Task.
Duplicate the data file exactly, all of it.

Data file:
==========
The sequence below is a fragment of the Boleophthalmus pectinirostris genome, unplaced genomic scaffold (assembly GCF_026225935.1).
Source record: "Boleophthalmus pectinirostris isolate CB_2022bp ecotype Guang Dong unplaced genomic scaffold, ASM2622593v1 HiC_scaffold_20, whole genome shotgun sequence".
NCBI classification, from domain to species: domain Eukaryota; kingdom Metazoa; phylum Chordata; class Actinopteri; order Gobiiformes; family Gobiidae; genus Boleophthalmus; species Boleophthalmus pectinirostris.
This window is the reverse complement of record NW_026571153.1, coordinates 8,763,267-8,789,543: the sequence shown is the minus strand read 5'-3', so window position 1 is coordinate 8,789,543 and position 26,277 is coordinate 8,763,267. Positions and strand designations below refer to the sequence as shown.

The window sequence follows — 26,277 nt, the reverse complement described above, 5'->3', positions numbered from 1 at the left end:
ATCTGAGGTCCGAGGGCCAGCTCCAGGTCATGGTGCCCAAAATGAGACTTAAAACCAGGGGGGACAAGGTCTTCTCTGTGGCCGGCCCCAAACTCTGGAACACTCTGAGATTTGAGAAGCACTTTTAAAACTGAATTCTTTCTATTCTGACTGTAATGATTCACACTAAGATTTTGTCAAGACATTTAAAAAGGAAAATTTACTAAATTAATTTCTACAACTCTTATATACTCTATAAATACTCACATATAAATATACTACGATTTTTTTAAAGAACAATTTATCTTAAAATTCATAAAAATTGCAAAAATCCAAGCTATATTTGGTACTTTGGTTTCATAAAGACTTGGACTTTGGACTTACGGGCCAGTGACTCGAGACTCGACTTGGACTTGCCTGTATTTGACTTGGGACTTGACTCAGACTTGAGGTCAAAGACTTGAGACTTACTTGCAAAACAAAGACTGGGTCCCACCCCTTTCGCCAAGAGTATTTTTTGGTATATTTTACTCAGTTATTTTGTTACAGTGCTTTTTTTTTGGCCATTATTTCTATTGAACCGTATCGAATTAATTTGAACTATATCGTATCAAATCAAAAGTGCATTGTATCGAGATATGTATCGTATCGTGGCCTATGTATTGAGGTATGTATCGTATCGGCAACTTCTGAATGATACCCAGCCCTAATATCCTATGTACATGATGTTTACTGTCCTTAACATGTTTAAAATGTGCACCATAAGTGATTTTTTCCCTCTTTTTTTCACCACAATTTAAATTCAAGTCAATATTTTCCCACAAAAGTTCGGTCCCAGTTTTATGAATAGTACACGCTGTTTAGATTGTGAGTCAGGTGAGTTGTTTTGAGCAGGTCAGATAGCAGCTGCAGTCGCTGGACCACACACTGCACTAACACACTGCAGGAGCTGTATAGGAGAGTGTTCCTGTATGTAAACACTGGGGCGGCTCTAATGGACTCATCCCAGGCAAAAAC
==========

The sequence below is a fragment of the Boleophthalmus pectinirostris genome, unplaced genomic scaffold (assembly GCF_026225935.1).
Source record: "Boleophthalmus pectinirostris isolate CB_2022bp ecotype Guang Dong unplaced genomic scaffold, ASM2622593v1 HiC_scaffold_20, whole genome shotgun sequence".
NCBI classification, from domain to species: domain Eukaryota; kingdom Metazoa; phylum Chordata; class Actinopteri; order Gobiiformes; family Gobiidae; genus Boleophthalmus; species Boleophthalmus pectinirostris.
This window is the reverse complement of record NW_026571153.1, coordinates 8,763,267-8,789,543: the sequence shown is the minus strand read 5'-3', so window position 1 is coordinate 8,789,543 and position 26,277 is coordinate 8,763,267. Positions and strand designations below refer to the sequence as shown.

The window sequence follows — 26,277 nt, the reverse complement described above, 5'->3', positions numbered from 1 at the left end:
ATCTGAGGTCCGAGGGCCAGCTCCAGGTCATGGTGCCCAAAATGAGACTTAAAACCAGGGGGGACAAGGTCTTCTCTGTGGCCGGCCCCAAACTCTGGAACACTCTGAGATTTGAGAAGCACTTTTAAAACTGAATTCTTTCTATTCTGACTGTAATGATTCACACTAAGATTTTGTCAAGACATTTAAAAAGGAAAATTTACTAAATTAATTTCTACAACTCTTATATACTCTATAAATACTCACATATAAATATACTACGATTTTTTTAAAGAACAATTTATCTTAAAATTCATAAAAATTGCAAAAATCCAAGCTATATTTGGTACTTTGGTTTCATAAAGACTTGGACTTTGGACTTACGGGCCAGTGACTCGAGACTCGACTTGGACTTGCCTGTATTTGACTTGGGACTTGACTCAGACTTGAGGTCAAAGACTTGAGACTTACTTGCAAAACAAAGACTGGGTCCCACCCCTTTCGCCAAGAGTATTTTTTGGTATATTTTACTCAGTTATTTTGTTACAGTGCTTTTTTTTTGGCCATTATTTCTATTGAACCGTATCGAATTAATTTGAACTATATCGTATCAAATCAAAAGTGCATTGTATCGAGATATGTATCGTATCGTGGCCTATGTATTGAGGTATGTATCGTATCGGCAACTTCTGAATGATACCCAGCCCTAATATCCTATGTACATGATGTTTACTGTCCTTAACATGTTTAAAATGTGCACCATAAGTGATTTTTTCCCTCTTTTTTTCACCACAATTTAAATTCAAGTCAATATTTTCCCACAAAAGTTCGGTCCCAGTTTTATGAATAGTACACGCTGTTTAGATTGTGAGTCAGGTGAGTTGTTTTGAGCAGGTCAGATAGCAGCTGCAGTCGCTGGACCACACACTGCACTAACACACTGCAGGAGCTGTATAGGAGAGTGTTCCTGTATGTAAACACTGGGGCGGCTCTAATGGACTCATCCCAGGCAAAAAC